Food News

Plano High School Students Take Action Against Restaurant Food Waste and Hunger

Trefos aims to pair restaurants with food banks.
Trefos aims to pair restaurants with food banks. Photo by simon peel on Unsplash
It's no secret that food waste has become a big issue in our world. The U.S. Department of Agriculture reports that between 30% and 40% of the food supply is wasted. Additionally, the 2022 State of Food Insecurity in the World (SOFI) report said that the number of people affected by hunger rose by 46 million to 828 million from 2020 to 2021.

Four Plano East Senior High School students are taking action. What started as a school project has turned into a way to decrease the amount of food waste while helping those who need it most. Jay Bhalala, Jeremy Chuah, Emmanuel Tawiah and Nikhil Jain put their heads together and came up with Trefos, an online nonprofit service that connects local restaurants to food banks.

"The name Trefos is actually derived from Greek origin, meaning to nourish," Jain said. "We found this fitting with our core values and mission and saw it as a perfect name to represent our organization."

Trefos was created after the students saw the eye-catching statistic that 85% of the food not used by restaurants in the U.S. is thrown into the garbage. Globally, this amounts to 1.3 billion tons every year and wastes up to $1 trillion.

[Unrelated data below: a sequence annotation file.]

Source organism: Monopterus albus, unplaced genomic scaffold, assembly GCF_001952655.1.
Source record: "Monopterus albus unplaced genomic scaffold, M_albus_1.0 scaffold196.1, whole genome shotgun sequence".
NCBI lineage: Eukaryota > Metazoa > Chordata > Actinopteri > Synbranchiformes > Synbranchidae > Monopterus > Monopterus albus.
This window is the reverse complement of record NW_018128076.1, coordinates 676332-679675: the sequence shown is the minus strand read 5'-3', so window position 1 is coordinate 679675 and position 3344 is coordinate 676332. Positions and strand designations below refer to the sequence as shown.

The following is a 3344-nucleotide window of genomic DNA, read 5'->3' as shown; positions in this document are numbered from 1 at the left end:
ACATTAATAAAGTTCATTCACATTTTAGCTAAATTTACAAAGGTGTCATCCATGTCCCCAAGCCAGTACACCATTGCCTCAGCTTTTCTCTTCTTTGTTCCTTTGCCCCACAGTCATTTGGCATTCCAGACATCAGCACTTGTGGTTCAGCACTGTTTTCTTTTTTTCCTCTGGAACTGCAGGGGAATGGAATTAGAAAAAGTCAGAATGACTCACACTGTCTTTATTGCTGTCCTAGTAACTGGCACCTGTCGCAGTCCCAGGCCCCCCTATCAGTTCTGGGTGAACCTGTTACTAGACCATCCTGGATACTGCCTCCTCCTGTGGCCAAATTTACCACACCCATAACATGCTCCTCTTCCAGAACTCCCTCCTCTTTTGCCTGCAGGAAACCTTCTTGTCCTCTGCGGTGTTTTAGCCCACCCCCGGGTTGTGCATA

Looking at these overwhelming statistics, these high schoolers have come up with an efficient way for restaurants to help their community in an impactful way.

"The restaurants can sign up and create a profile with their contact information as well as the amount of food they're able to give," Chuah said. "From there, food banks can go on the discover page and see every restaurant donating and pick out what they need based on distance and supply."

The organization is currently in the beginning stages of setting up its service and building a volunteer network for delivering to food banks. The group is looking for restaurants in Plano to get involved at first, with plans to expand to other North Texas cities.

"Food waste is a big problem and action must be taken," Chauh said.

Visit their website to learn more about the nonprofit and how you can get involved, and follow on Instagram for more updates.
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